Opinion – Climate change: the debate rolls on and on…

Andrew Man with an outside the box reflection on climate change and COP21. Photo credit: DonkeyHotey via Flickr.

By Andrew Man


Two years ago I read a book Scatter, Adapt, and Remember by Annalee Newitz about the Apocalypse and how our species on this planet have faced extinctions in the past. I mentioned some of her ideas in my latest book “Beyond the Rest of Us” to be published in November.


I’m not a scientist, but an author who writes fiction books about science and thinks outside the box. I follow the latest ideas on Unified Physics – still a work in progress and our current ‘disconnected world view,’ that prevails over us all. It looks unlikely that the 2015 Climate Change Conference (COP 21/CMP 11) in Paris will find a solution. The UN’s Climate Chief tells us that all countries are pledging to do what is in their self-interest. The Paris Protocol will be the zero-ambition protocol, she says. Carbon reduction may be important but is not the only solution. From recent research, there may be unlimited clean energy in the empty vacuum of space. Maglev generators which mainline science thinks are impossible could provide unlimited clean power for us all, with more research. Perhaps climate change conferences are now a political game, trying to delay the reduction of carbon emissions until a new clean energy is available, but that may already be too late.
Climate change is of course very important; mass extinctions in the past were often the result of catastrophic events – meteor strikes, mega-volcanoes, that set off the change. Has anyone noticed that these events have been far outside human control in the past and probably will be in the future? The planet’s biosphere is an intensely changeable thing constantly swinging between wild extremes for millions of years. The two times Homo Sapiens have survived extinction in the last millions of years was mainly luck; there was nothing they could do about it and that appears to be where we are now. Despite the on-going political horse-trading over emissions targets, each piece of new scientific research offers further evidence that no feasible reduction in the emissions can now effectively mitigate the carbon crisis. With limited time for action, an increasingly influential minority of climate scientists are exploring proposals for planned human intervention in the biosphere, so desperation is finally setting in!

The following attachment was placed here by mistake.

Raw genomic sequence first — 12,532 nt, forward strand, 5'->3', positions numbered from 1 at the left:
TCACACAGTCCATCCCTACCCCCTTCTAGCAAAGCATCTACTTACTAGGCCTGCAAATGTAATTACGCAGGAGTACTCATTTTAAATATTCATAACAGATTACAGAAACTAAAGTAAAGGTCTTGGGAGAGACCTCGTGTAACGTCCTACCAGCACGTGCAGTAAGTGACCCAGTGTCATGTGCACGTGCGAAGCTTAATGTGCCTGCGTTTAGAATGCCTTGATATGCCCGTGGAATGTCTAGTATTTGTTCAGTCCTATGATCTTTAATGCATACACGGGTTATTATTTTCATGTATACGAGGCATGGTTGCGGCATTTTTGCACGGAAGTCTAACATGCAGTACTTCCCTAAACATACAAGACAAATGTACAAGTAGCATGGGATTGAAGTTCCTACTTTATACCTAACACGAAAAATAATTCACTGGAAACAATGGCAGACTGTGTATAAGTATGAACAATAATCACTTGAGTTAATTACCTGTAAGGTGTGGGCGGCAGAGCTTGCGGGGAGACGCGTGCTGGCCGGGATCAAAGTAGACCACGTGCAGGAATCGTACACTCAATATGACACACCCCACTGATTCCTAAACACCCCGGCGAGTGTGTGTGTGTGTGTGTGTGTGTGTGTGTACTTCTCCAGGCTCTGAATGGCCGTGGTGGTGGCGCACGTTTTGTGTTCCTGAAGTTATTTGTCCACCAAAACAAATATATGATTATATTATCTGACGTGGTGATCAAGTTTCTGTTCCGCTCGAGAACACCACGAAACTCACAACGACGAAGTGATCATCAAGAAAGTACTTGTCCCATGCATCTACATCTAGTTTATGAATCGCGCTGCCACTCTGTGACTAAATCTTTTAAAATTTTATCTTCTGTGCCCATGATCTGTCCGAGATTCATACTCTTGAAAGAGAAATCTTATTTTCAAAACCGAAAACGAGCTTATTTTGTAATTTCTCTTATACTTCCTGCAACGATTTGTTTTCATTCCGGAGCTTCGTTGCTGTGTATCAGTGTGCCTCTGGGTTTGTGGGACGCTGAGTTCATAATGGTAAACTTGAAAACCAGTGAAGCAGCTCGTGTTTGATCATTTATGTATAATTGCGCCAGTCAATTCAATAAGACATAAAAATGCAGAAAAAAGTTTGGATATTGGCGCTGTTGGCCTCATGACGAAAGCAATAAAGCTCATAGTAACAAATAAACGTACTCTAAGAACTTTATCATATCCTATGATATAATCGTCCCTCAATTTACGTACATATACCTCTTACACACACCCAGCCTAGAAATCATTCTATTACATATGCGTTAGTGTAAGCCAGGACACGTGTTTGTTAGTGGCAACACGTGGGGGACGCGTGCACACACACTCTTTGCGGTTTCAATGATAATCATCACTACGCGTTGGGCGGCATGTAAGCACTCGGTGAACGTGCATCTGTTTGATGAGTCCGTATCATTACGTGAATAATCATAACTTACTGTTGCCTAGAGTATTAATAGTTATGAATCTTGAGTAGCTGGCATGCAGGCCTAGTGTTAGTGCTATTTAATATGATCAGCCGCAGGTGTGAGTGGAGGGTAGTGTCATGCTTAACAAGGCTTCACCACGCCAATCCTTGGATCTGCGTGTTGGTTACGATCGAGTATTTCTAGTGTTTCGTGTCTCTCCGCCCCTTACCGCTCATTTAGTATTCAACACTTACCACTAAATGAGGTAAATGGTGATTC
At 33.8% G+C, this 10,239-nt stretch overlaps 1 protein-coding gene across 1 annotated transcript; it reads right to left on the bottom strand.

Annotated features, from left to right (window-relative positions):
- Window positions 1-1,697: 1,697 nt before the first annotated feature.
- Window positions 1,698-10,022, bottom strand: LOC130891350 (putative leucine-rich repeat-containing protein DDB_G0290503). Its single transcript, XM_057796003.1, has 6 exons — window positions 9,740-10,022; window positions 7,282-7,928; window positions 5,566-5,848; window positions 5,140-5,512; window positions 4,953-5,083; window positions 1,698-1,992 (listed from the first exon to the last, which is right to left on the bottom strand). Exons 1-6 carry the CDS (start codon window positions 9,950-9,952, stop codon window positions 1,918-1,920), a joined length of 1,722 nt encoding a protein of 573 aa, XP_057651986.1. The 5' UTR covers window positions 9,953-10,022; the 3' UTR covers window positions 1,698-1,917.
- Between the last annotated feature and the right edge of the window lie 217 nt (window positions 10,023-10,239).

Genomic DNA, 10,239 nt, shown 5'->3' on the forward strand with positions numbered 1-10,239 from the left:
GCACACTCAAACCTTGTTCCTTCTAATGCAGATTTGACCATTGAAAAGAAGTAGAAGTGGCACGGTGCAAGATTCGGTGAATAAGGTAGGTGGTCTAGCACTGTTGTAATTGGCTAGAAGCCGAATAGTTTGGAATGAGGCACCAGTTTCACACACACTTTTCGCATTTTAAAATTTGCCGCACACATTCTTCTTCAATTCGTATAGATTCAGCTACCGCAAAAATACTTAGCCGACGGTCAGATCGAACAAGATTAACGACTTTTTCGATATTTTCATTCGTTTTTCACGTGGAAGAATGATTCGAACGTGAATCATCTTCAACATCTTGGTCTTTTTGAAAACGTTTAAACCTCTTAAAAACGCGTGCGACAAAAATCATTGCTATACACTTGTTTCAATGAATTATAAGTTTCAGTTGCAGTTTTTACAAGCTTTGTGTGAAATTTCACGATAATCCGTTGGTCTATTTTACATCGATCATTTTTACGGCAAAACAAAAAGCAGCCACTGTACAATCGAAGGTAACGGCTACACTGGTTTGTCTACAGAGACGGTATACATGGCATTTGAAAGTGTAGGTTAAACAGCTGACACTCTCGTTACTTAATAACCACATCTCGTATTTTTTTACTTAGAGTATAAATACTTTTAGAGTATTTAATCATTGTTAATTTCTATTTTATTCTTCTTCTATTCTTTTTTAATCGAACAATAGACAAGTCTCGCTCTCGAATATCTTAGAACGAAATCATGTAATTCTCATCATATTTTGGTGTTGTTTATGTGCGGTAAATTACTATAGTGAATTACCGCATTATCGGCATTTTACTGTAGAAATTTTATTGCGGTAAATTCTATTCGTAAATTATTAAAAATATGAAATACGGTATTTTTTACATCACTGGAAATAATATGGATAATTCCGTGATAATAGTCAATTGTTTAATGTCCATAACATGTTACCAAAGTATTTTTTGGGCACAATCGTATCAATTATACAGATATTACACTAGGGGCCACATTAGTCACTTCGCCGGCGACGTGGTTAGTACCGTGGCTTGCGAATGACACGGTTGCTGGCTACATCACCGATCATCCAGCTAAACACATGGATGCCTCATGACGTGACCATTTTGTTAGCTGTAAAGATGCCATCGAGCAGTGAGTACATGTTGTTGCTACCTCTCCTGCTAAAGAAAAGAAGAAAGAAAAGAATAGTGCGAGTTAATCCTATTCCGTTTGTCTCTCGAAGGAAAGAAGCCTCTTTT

Let’s stop a minute and see where we really are. We live on a very small planet rotating around the sun which drags our solar system around our galaxy; by something know as spiral dynamics. So while the delegates at the Paris conference sit down to discuss climate change they will be moving 2.5 million miles a day through empty space. Our Earth-Sun system has always been moving in an orbit at 450,000 miles/hour, which in turn is travelling through space at 1.3 million miles/hour for millions of years. This velocity is important as rocks large and small pass through our heliosphere and caused untold damage in the past to planets and moons. Because of gravity we appear to be sitting at rest, but we are far from safe or secure from the climate change a direct meteor strike would cause. NOAA – the US National Climate Data Center, has found an abrupt climate change 14,000 years ago when the Northern Hemisphere climate suddenly warmed, at the time of the Younger Dryas. Evidence of the transition from the last glacial period, when the continental ice sheets were rapidly melting can be seen, but what caused that to happen is less clear.


To find scientific reports on the Younger Dryas impact hypothesis is easy, but finding agreement by geological societies has been a lot more difficult. The confusion has left the way for self-styled archaeologists like Graham Hancock, to provide evidence in his books that there was a lost civilisation dating back to a time before the last ice age. I don’t want to spoil his story, but he believes the planet was hit by fragments of a huge rock that helped melt the North American and European ice-caps and changed our climate to the present interglacial period. The fact that rapid climate change also brought about the extinction of North American animals and fauna at that time has been found, but did an extra-terrestrial impact start the climate change we see today. If this hypothesis is correct, the 2015 Paris Climate Conference would be about 10,000 years too late!


Every year at about this time, our planet travels through the Taurid stream and amateur astronomers look to the night sky to watch the harmless ‘Halloween firework’ display as Earth’s orbit passes through the meteor stream. This year however NASA scientists will be watching the Halloween flyby of asteroid 2015 TB145. This will pass the Earth at a safe distance of about 1.3 times the distance to our moon. The real problem is that it was only discovered on October 10 from a telescope in Hawaii. We may not be the first humans to experience an asteroid strike, but we may be the first to watch it happen from space.

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